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Danny Pudi talks growing up in Chicago, diversity on screen and his new film, ‘The Tiger Hunter’

Danny Pudi talks growing up in Chicago, diversity on screen and his new film, ‘The Tiger Hunter’
Photograph: Courtesy Viewpoint, Inc

What if you could go back in time and live your parents’ lives in their 20s? That’s what Danny Pudi got to do in his starring role in The Tiger Hunter, a script that fell into his lap but rings startlingly true to his upbringing. Pudi plays Sami Malik, who moves to Chicago from India in the 1970s in search of a new life—just like Pudi’s father did, and his mother did from Poland. In The Tiger Hunter (also featuring Rizwan Maji, Jon Heder, Karen David and more), first-time feature film director Lena Khan tells a deeply American story of immigrant optimism. It gives faces and narratives to the folks whose lives are regularly batted around the political arena on every level. And it’ll bring a big smile to your face.

Pudi is a native Chicagoan (of Brighton Park and Jefferson Park), a Second City alum, and an avid marathon runner—but you probably know him as pop culture–obsessed Abed on NBC’s Community. The skilled improviser endears audiences with his gawky approachability, with his characters always anchored in warmth and humanity. With the cancellation of his recent Vanessa Hudgens–led sitcom, Powerless, the release of indie rom-com The Tiger Hunter has the potential to transition Pudi into a new phase of his career: the leading man.

As someone who grew up in Chicago as the son of two immigrants, you must have such a personal connection with your character, Sami.

When I first read the script, I was surprised—there were so many elements to the script that were personal to me. I thought someone had just been kind of following my life, I thought it was a prank from some college buddies! When I met with Lena [Khan], I told her I really connected to the story, because my dad immigrated from India to Chicago in the ’70s, just like the main character, Sami. I also told her I related to it because I ride a Vespa—in the opening scene, Sami’s riding a scooter through his village. So, as an immigrant story about Chicago, it was very personal to me. It was a chance for me to tell the story of my parents, in some ways.

At the same time, the other exciting thing was the opportunity for me to play a lead character in an indie film for the first time. From an acting point of view, as an artist, I was very excited.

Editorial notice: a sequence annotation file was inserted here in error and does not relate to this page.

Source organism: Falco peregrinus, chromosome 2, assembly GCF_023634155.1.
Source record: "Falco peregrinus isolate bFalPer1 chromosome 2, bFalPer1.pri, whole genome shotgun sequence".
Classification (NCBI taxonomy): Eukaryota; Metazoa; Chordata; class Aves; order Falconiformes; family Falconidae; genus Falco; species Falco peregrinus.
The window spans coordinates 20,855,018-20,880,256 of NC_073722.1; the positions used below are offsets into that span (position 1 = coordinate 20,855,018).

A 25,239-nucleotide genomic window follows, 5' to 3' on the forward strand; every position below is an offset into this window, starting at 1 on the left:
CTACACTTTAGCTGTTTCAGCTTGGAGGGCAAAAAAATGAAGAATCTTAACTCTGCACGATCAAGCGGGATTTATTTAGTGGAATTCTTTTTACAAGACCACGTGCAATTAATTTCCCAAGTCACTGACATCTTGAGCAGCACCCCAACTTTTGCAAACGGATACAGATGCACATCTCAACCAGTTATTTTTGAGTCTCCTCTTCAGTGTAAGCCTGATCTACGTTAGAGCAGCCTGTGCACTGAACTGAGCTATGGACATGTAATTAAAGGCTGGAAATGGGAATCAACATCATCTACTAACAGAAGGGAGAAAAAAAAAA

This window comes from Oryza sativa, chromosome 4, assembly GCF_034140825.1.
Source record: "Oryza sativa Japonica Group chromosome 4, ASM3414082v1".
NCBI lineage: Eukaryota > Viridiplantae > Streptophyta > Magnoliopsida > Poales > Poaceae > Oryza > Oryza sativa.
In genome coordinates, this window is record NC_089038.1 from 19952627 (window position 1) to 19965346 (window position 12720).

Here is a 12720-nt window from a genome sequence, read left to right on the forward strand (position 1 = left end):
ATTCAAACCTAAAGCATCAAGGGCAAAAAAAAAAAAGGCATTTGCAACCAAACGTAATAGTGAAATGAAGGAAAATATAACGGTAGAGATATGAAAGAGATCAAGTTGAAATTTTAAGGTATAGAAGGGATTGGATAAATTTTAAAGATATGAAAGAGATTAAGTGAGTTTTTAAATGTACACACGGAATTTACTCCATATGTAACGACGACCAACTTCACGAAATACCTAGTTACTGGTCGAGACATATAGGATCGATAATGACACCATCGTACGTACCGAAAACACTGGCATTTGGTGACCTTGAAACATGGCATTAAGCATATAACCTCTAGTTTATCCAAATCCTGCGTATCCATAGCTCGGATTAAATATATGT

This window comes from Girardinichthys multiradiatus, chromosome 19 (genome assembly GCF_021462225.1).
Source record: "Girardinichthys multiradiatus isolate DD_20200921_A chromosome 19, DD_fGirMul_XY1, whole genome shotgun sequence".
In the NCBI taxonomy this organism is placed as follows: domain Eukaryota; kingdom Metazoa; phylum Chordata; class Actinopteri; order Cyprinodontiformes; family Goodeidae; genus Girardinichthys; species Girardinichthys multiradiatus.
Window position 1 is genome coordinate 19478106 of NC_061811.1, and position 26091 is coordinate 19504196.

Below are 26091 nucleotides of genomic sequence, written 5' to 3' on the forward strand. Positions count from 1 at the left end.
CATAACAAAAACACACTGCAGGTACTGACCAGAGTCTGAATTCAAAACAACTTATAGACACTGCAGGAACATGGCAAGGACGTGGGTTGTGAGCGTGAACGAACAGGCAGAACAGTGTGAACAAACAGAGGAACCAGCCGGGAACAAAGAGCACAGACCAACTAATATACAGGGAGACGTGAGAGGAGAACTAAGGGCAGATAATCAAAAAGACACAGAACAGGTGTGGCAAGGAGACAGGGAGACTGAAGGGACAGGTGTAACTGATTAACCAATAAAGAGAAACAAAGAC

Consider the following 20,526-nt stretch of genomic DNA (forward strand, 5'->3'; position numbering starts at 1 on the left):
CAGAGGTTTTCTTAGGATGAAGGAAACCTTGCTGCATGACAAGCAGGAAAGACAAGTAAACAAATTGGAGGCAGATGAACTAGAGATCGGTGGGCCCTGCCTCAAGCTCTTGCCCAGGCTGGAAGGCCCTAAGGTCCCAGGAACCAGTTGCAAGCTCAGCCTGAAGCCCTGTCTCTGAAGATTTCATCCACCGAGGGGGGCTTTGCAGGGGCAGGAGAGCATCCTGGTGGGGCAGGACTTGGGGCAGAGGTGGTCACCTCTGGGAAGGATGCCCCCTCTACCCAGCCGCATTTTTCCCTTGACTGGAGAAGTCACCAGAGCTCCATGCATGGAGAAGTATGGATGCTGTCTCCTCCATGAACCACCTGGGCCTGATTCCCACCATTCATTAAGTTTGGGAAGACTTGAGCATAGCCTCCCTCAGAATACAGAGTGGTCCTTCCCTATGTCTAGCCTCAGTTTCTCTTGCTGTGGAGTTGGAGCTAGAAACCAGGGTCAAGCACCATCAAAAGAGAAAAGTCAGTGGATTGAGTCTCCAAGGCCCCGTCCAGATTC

What did that personal connection allow you to bring to the character? Did you channel your parents in any specific ways?

It’s interesting. My dad’s from India and immigrated to Chicago in the 1970s. My mom’s from Poland, and she immigrated to Chicago in the 1970s. Both, obviously, from completely different perspectives, but they’re both immigrants. [The Tiger Hunter] is an immigrant story, which was something I could connect to in a very deep way. My whole childhood was spent in this very colorful world where we were constantly driving to O’Hare to pick up relatives that I may not have ever known before. Our house was the first house in Chicago for our family, so we were frequently bringing in relatives who were sponsored, to use our home as a crash pad before they would go on to build their own lives.

In researching the film, I spoke with my mom a lot about her journey here. For instance, there’s a scene in the film where I’m saying goodbye to my mom in India, telling her I have to go and pursue my dream to become this great engineer and live up to my father’s legacy. It’s a really sweet scene. Before that scene, I talked to my mom quite a bit about what it was like to leave her family in Poland. She had to say goodbye to her siblings and her dad, and didn’t necessarily know if she was ever going to come back. This was before email and Snapchat and instant connectivity, so it was different—when you were saying goodbye, the goodbye was more loaded. I didn’t know what that was like. That was the first time really talking to my mom about what that was like, and it was obviously really hard for her. That scene meant a lot to me. It was a chance for me to talk to my mom and my family, and learn more about their goodbyes.